Introduction: Mini Bartop Arcade

About: I'm only a guy who likes to make things.

This time, I’d like to show you my old times arcade version
using Raspberry Pi Zero, based on Picade Desktop Retro Arcade Machini, as seen in this site:

The goal of this project is to build a retro vídeo game as a gift to my brother that was portable, easy to use, beautiful and very funny.


Step 1: Electronics

The heart of the project is a Raspberry Pi Zero W. Despite it’s size, it has the power to do things happen. The tiny computer runs a bundge of emulators like Nes, SNes, Neo Geo, Mame, etc., offering a wide options of retro-games.

The device is equipped with a USB DAC PCM2704 board that provides digital sound in a satisfactory volume.

The controls are connected to the computer by the GPIO, which needs some work to set up the system to function properly.

And finally, this material is worth nothing without a screen. As the idea was to make something portable, all the fun is guaranteed by a 7" LCD monitor.

To power the system, a 12V x 5A switching power supply is used in this design while a 5V x 3A regulated power supply reduces the voltage for the Raspberry Pi Zero W and the monitor board.

Step 2: 5V X 3A Regulated Power Supply

The circuit is based on the LM 350 transistor, that provides 5.6V at 3A output current, that powers the Raspberry Pi Zero W and the LCD screen.

The assembly has no difficulties, as can be seen in the Eagle files.

Step 3: Joystick Connections to GPIO

Instead of using a zero-delay USB card to connect the controls to the computer (the Raspberry Pi Zero W has only one USB port, which was used as digital sound output), the GPIO was the logical way to solve the problem.

The picture shows the Raspberry Pi Zero W GPIO connections to the joystick and buttons of the device. Since we will need only one player, only the green pins are used for the game control (it’s worth to say that the ground pins is necessary to close the circuit and make things happen).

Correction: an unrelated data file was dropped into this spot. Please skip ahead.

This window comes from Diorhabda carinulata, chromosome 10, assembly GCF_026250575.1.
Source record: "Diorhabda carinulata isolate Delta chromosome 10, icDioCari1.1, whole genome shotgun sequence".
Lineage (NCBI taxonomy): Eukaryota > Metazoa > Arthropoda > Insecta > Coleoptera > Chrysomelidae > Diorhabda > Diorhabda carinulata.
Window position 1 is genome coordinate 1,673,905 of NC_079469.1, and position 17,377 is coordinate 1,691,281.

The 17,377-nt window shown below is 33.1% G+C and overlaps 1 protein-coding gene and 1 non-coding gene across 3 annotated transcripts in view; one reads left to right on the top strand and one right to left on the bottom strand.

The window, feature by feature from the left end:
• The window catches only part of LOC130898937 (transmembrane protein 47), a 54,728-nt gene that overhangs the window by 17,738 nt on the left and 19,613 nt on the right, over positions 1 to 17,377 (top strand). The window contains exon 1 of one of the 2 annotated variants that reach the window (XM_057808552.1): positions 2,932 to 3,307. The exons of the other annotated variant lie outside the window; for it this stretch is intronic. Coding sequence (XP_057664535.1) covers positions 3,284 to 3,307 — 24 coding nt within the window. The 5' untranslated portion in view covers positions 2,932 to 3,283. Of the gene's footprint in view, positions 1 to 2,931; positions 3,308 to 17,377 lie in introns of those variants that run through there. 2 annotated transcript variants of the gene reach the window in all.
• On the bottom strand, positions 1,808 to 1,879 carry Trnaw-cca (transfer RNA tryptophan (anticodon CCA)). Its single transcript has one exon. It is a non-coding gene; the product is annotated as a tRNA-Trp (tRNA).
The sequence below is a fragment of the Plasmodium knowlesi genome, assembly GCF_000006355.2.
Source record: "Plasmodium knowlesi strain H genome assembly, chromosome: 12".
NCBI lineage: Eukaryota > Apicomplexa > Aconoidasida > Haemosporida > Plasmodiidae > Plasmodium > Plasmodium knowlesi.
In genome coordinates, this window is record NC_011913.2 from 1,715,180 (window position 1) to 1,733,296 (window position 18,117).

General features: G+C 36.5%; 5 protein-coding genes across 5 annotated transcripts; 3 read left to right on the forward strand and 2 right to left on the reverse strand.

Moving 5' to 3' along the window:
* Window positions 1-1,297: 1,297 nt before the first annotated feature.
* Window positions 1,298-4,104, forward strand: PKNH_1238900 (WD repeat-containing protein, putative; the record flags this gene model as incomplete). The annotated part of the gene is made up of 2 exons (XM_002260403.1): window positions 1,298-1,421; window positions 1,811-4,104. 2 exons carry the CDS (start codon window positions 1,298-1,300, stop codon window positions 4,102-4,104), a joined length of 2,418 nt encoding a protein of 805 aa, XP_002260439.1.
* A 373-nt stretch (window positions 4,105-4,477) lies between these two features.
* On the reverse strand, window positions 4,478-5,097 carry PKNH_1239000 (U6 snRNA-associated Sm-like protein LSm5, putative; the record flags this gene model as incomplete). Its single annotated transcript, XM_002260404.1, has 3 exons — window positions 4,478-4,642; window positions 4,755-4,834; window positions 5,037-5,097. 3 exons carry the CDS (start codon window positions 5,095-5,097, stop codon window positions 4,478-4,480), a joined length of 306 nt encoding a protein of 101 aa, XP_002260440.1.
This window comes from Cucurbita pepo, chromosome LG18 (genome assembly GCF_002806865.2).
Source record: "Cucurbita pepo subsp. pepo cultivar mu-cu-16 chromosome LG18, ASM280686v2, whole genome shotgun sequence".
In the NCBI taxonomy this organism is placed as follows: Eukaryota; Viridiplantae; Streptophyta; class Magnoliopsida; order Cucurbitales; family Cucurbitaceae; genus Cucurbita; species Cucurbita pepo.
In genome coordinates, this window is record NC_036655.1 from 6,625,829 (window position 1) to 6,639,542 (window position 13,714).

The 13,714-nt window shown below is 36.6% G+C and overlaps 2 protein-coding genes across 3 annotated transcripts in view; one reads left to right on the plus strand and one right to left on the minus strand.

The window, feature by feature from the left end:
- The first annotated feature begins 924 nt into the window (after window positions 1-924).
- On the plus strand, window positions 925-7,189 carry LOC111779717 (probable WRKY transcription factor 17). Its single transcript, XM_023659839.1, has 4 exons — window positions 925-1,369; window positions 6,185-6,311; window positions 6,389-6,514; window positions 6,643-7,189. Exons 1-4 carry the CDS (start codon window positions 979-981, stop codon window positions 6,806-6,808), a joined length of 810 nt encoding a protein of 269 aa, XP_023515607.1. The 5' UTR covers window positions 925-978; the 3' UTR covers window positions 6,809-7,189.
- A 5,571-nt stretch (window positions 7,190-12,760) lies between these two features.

For more information, see:

Step 4: The Assembly

The retro-arcade was made by laser-cut MDF and acrylic, mounted with plastic angles. After the pre-assembly, all the MDF parts was painted black, which led to the final assembly.

As one can see, a black plastic mask covers the acrylic front, displaying only the speakers and LCD screen.

The pictures show the assembly process.

Step 5: Configuring the RetroPie

The following steps was provided by and

First, it’s necessary to download the RetroPie image, which can be done by the following link:

Select "Raspberry Pi 0/1" option to download the image for Raspberry Pi Zero W.

The installation process, as well as all RetroPie instructions, can be found at the following link:

Step 6: Configure the GPIO Controller

To set up the GPIO controller, one will need to download the mk_arcade_joystick_rpi files:

git clone

Compile and install module:

sudo mkdir /usr/src/mk_arcade_joystick_rpi-0.1.5/
cd mk_arcade_joystick_rpi-master/
sudo cp -a * /usr/src/mk_arcade_joystick_rpi-0.1.5/
export MKVERSION=0.1.5
sudo -E dkms build -m mk_arcade_joystick_rpi -v 0.1.5
sudo -E dkms install -m mk_arcade_joystick_rpi -v 0.1.5

Step 7: Auto-loading the Driver at Startup

Open /etc/modules :

sudo nano /etc/modules

and add the line you use to load the driver :


Then create the file /etc/modprobe.d/mk_arcade_joystick.conf :

sudo nano /etc/modprobe.d/mk_arcade_joystick.conf

and add the module configuration :

options mk_arcade_joystick_rpi map=1


Use the following command to test joysticks inputs :

jstest /dev/input/js0

Further instructions can be found in the following links:

Step 8: The Final Result

As you can see, this is the end result of the project, which works well and is ready for a lot of fun! Enjoy!